Consequently, assortment of genes was presumed from the assortment of characters. It is, however, not necessary that a single character is controlled by one gene only, instead it may be controlled by more than one gene. In such a situation two or more than two genes may interact to give rise to a particular phenotype. For instance if gene A is responsible for phenotype A, and gene B is responsible for phenotype B, both A and B when present together may give rise to a phenotype C. Nevertheless, these genes still obey the principles of segregation and independent assortment.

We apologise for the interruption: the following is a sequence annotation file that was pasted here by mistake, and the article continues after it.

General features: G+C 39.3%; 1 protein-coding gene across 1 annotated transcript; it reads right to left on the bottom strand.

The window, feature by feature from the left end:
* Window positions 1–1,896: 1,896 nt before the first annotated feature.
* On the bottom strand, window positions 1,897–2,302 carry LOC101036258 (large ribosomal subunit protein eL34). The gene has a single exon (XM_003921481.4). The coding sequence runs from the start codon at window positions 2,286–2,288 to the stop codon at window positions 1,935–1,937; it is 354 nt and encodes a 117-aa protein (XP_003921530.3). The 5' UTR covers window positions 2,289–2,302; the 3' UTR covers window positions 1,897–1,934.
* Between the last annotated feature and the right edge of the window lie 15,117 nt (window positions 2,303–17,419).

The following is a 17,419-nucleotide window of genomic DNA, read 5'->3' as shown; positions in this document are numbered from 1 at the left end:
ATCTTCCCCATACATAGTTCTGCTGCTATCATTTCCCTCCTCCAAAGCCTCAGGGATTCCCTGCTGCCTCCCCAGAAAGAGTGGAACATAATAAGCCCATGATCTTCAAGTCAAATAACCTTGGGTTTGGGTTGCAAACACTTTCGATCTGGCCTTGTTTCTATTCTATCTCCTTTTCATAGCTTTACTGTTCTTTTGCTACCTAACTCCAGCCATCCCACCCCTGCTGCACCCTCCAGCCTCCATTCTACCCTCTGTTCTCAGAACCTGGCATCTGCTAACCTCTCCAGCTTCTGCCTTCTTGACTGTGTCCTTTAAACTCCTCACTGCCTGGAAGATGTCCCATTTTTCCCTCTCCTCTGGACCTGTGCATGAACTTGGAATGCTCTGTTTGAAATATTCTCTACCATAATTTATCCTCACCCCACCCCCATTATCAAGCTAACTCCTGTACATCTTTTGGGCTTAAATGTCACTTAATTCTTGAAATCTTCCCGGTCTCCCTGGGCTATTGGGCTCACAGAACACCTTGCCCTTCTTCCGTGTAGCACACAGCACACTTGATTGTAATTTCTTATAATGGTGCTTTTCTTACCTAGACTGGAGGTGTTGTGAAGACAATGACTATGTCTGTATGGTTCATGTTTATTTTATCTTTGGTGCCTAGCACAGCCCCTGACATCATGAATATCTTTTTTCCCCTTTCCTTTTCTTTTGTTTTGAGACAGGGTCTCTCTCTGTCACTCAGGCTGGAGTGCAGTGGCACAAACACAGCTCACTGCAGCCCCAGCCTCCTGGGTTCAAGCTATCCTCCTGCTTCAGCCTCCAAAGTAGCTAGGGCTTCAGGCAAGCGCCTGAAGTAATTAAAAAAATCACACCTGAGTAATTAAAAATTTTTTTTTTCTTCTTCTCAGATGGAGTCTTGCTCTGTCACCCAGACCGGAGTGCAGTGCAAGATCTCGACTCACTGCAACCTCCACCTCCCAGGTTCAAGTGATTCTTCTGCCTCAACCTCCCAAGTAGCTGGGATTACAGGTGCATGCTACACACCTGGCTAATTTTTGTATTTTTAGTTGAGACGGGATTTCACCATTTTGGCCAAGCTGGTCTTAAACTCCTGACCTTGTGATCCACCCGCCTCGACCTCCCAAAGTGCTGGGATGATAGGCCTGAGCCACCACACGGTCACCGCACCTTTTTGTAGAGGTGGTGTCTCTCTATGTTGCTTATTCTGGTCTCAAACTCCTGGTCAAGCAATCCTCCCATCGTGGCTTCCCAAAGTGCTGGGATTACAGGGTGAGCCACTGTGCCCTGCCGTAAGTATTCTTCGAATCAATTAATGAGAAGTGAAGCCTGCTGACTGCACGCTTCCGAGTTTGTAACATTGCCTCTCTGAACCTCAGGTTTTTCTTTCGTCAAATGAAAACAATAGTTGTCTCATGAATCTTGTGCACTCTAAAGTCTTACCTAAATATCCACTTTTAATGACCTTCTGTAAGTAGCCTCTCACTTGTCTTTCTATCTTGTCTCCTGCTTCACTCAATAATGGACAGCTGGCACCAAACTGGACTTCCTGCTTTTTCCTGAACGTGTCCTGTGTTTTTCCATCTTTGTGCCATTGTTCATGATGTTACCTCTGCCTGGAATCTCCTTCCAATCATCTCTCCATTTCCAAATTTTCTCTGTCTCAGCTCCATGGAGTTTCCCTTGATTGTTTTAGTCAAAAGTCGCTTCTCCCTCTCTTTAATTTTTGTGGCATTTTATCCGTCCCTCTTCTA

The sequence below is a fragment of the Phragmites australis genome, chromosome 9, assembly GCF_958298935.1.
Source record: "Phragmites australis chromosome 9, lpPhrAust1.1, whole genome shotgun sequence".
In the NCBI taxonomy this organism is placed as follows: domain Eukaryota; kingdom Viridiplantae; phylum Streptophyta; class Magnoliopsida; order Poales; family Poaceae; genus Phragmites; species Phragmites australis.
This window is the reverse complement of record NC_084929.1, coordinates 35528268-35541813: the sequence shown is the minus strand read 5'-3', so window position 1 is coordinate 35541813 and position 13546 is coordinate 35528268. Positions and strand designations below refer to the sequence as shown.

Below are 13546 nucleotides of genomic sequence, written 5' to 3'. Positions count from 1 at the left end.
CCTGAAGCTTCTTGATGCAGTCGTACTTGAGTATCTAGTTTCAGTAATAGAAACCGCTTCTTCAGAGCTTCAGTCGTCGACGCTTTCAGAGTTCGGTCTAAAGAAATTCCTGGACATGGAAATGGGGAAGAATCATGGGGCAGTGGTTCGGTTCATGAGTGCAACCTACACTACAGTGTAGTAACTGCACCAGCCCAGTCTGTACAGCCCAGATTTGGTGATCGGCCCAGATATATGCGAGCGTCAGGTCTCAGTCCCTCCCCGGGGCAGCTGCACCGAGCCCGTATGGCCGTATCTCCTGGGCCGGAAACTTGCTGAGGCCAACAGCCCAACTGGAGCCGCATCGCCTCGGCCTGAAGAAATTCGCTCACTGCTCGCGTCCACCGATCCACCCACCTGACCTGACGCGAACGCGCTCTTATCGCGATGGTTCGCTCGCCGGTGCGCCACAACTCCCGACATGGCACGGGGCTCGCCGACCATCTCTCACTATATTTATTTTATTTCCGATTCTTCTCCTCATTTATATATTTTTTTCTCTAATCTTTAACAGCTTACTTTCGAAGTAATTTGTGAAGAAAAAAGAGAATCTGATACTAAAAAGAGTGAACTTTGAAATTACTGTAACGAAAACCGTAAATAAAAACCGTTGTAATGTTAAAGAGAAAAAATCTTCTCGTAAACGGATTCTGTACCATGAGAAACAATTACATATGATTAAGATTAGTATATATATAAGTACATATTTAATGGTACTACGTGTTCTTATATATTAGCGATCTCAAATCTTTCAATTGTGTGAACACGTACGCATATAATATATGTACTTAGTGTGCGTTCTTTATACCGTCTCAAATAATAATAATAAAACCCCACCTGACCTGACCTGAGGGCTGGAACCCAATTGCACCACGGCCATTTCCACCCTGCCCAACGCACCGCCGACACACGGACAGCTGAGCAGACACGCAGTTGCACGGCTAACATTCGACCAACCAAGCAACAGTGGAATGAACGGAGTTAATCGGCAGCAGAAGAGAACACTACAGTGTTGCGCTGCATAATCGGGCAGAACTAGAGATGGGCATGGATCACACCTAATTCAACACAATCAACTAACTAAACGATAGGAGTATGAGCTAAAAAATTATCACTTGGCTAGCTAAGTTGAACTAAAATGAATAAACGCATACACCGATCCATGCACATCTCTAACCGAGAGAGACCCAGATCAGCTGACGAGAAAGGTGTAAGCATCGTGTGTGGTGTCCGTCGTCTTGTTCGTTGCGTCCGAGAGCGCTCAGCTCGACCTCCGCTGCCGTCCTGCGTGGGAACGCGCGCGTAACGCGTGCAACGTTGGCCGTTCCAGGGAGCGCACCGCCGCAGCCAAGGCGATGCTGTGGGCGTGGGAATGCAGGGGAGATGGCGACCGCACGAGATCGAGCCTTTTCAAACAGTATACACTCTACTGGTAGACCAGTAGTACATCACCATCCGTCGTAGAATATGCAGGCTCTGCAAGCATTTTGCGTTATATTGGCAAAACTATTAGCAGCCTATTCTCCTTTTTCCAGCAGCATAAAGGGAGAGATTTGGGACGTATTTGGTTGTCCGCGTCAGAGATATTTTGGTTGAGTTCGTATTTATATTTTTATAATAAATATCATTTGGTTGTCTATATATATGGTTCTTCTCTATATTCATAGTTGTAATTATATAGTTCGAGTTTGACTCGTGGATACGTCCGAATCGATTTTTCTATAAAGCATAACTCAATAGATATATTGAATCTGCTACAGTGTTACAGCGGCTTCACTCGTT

If A and B are two genes, both dominant over their respective recessive alleles a and b, then the interaction will depend upon (i) the presence of both dominant alleles A and B, (ii) the absence of A, (iii) the absence of B or (iv) the absence of both A and B.
As indicated above the interaction is possible between more than two genes also, but due to the complexity involved in those cases, interactions involving only two genes will be considered in detail in this section, and only a summary of interactions involving more than tw.o genes will be presented.